Ackman, beaten, sets exit terms for Penney stake

On April 14th, 1902, James Cash Penney Jr. and two partners opened a dry goods store in Wyoming called "Golden Rule" - the first of what became the retail chain J.C. Penney.
Spencer Platt/Getty Images

NEW YORK J.C. Penney Co. (JCP) and its largest shareholder and former board member William Ackman have made a deal that sets terms for allowing him to unload his stake in the company.

The agreement, filed with the Securities and Exchange Commission Friday, comes three days after Ackman resigned from Penney's board as part of a deal to resolve an unusually public battle between the activist investor and the struggling department store.

Ackman's Pershing Square Capital Management has 17.7 percent stake in Penney.

Under the deal, Ackman can make up to four requests to the company to register the sale of his shares. The agreement terminates when he owns less than 5 percent of the company's stock.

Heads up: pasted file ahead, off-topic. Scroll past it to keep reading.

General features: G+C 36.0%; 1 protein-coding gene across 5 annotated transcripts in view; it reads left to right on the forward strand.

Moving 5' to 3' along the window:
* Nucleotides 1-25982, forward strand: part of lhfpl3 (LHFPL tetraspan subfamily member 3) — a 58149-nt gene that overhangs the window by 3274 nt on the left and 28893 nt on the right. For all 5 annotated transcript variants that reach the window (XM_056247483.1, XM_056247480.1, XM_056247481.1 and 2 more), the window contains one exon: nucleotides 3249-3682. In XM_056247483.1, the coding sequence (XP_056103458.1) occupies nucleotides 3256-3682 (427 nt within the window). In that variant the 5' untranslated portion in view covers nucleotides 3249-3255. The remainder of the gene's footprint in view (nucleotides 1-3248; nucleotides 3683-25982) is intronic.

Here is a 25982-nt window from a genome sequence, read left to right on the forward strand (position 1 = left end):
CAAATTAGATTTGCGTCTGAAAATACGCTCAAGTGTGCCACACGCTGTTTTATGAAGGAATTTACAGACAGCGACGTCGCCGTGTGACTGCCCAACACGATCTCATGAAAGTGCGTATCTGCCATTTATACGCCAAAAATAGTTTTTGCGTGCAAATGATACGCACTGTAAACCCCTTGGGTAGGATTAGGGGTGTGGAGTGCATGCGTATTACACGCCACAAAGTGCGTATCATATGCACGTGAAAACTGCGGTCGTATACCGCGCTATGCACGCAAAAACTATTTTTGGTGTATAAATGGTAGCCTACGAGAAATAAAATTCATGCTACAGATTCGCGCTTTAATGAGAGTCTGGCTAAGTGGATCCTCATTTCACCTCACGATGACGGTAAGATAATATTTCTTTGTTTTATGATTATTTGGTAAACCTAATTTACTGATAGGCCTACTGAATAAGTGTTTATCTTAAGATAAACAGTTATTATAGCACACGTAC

Penney's stock fell 45 cents, or 3 percent, to $13.38 in morning trading.

Ackman has not been having a good year. He took a negative position on nutritional supplement company Herbalife, only to see other top investors, most notably Carl Icahn and George Soros, go long. So far they have been vindicated, and Ackman's position has led to large losses.

Ackman successfuly pushed for the installation of former Apple executive Ron Johnson as CEO of Penney, only to see Johnson ousted after only 17 months on the job, after his radical makeover of the chain failed to boost results. Ackman's latest push to quickly find a new CEO was met with open hostility by Penney's board as well as other investors, leading to his resignation from the board.